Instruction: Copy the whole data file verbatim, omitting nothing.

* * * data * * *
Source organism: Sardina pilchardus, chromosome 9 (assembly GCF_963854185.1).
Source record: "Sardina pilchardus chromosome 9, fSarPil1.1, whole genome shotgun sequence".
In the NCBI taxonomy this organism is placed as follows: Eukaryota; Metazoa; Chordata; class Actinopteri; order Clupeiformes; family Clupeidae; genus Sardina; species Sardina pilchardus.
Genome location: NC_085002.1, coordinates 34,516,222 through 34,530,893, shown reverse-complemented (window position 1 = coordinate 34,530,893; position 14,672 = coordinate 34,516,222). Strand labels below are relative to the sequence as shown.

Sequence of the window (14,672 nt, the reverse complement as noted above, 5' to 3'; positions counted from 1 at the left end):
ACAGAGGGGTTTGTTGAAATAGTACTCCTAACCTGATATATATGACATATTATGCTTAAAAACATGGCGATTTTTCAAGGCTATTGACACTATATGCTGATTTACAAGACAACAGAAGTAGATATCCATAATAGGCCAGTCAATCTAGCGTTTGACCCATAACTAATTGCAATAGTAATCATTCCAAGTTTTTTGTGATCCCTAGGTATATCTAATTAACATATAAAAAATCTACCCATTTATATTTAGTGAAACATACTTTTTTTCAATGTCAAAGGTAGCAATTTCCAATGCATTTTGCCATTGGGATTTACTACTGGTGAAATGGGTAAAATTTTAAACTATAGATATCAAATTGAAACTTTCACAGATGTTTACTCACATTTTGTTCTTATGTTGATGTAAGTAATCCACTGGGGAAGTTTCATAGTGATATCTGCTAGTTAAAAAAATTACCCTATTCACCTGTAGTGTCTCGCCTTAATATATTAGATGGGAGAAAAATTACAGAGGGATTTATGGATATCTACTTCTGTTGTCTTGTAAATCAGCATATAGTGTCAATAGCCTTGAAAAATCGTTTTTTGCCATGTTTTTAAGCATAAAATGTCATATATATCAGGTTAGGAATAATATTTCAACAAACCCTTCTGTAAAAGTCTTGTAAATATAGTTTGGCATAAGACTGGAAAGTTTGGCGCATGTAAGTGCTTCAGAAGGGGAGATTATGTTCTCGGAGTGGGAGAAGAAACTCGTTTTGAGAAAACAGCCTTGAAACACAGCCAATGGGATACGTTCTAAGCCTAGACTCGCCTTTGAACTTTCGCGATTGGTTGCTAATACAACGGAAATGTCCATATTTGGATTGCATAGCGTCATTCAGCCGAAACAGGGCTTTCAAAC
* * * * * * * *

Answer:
Source organism: Sardina pilchardus, chromosome 9 (assembly GCF_963854185.1).
Source record: "Sardina pilchardus chromosome 9, fSarPil1.1, whole genome shotgun sequence".
In the NCBI taxonomy this organism is placed as follows: Eukaryota; Metazoa; Chordata; class Actinopteri; order Clupeiformes; family Clupeidae; genus Sardina; species Sardina pilchardus.
Genome location: NC_085002.1, coordinates 34,516,222 through 34,530,893, shown reverse-complemented (window position 1 = coordinate 34,530,893; position 14,672 = coordinate 34,516,222). Strand labels below are relative to the sequence as shown.

Sequence of the window (14,672 nt, the reverse complement as noted above, 5' to 3'; positions counted from 1 at the left end):
ACAGAGGGGTTTGTTGAAATAGTACTCCTAACCTGATATATATGACATATTATGCTTAAAAACATGGCGATTTTTCAAGGCTATTGACACTATATGCTGATTTACAAGACAACAGAAGTAGATATCCATAATAGGCCAGTCAATCTAGCGTTTGACCCATAACTAATTGCAATAGTAATCATTCCAAGTTTTTTGTGATCCCTAGGTATATCTAATTAACATATAAAAAATCTACCCATTTATATTTAGTGAAACATACTTTTTTTCAATGTCAAAGGTAGCAATTTCCAATGCATTTTGCCATTGGGATTTACTACTGGTGAAATGGGTAAAATTTTAAACTATAGATATCAAATTGAAACTTTCACAGATGTTTACTCACATTTTGTTCTTATGTTGATGTAAGTAATCCACTGGGGAAGTTTCATAGTGATATCTGCTAGTTAAAAAAATTACCCTATTCACCTGTAGTGTCTCGCCTTAATATATTAGATGGGAGAAAAATTACAGAGGGATTTATGGATATCTACTTCTGTTGTCTTGTAAATCAGCATATAGTGTCAATAGCCTTGAAAAATCGTTTTTTGCCATGTTTTTAAGCATAAAATGTCATATATATCAGGTTAGGAATAATATTTCAACAAACCCTTCTGTAAAAGTCTTGTAAATATAGTTTGGCATAAGACTGGAAAGTTTGGCGCATGTAAGTGCTTCAGAAGGGGAGATTATGTTCTCGGAGTGGGAGAAGAAACTCGTTTTGAGAAAACAGCCTTGAAACACAGCCAATGGGATACGTTCTAAGCCTAGACTCGCCTTTGAACTTTCGCGATTGGTTGCTAATACAACGGAAATGTCCATATTTGGATTGCATAGCGTCATTCAGCCGAAACAGGGCTTTCAAAC